The "coach-in-waiting" blueprint seemed like such a good idea for a while there. Teams could offer recruits the promise of continuity, lock up a coveted assistant with a raise and the fanciest title available, and ease some of the leadership burden off of a (potentially) fading program patriarch, all in one fell swoop. What was not to love?
If you're Mack Brown, the same conflict between the current regime and its planned future one that made nearly every "coach-in-waiting" scheme over the past few years an overhyped failure. A "re-energized" Brown spoke on that topic and several others at a press conference yesterday, saying:
"The coach-in-waiting sends a message that I'm not in it for long," said Brown, whose contract runs through Dec. 31, 2016. "That's a bad message. That's not what we did it for. Now that Will [Muschamp]'s taken the Florida job, that question is out of the mix for the future ...Given how angry 'Horns backers became having to "put up with" Brown's 2010 effort (which he also took the time to blame on a massive 2009-induced hangover ), he may have wanted to have phrased that differently. But the point is the same: the 59-year-old Brown isn't planning on going anywhere, and clearly the "coach-in-waiting" method of gently nudging him towards the door is no longer an option.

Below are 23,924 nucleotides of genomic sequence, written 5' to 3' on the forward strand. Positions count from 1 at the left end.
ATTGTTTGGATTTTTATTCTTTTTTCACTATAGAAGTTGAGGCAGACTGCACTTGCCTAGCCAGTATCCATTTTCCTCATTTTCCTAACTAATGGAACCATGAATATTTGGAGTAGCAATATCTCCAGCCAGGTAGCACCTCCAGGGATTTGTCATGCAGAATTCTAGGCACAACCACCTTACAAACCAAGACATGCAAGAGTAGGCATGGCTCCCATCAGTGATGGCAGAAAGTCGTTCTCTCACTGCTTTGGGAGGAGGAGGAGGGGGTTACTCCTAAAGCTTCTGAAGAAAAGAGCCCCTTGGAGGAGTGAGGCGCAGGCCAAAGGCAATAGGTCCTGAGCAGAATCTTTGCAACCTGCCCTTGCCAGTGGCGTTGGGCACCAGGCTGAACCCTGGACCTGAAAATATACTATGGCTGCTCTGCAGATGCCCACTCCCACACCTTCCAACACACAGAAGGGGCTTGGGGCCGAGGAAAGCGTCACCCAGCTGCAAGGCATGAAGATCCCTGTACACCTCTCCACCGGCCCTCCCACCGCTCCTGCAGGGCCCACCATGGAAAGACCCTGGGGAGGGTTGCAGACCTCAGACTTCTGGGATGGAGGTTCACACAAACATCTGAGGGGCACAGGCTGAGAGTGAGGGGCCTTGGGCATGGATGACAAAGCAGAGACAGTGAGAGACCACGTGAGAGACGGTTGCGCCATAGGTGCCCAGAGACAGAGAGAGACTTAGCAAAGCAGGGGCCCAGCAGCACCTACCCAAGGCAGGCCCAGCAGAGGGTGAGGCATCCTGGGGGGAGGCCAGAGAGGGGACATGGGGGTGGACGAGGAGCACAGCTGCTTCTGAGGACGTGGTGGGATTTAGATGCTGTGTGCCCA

"I wouldn't be working this hard on recruiting and coaching if I wasn't in it for a long time ... Texas fans are going to have to put up with me for a long time."
Assuming Brown's near-total overhaul of the Texas coaching staff (and the 'Horns hungover attitude) pays dividends, that's probably good news for the fans in Austin. If not -- if 2011 and 2012 are anything at all like 2010 -- he may find there's a coach out there waiting after all, even if he's not on the Texas payroll.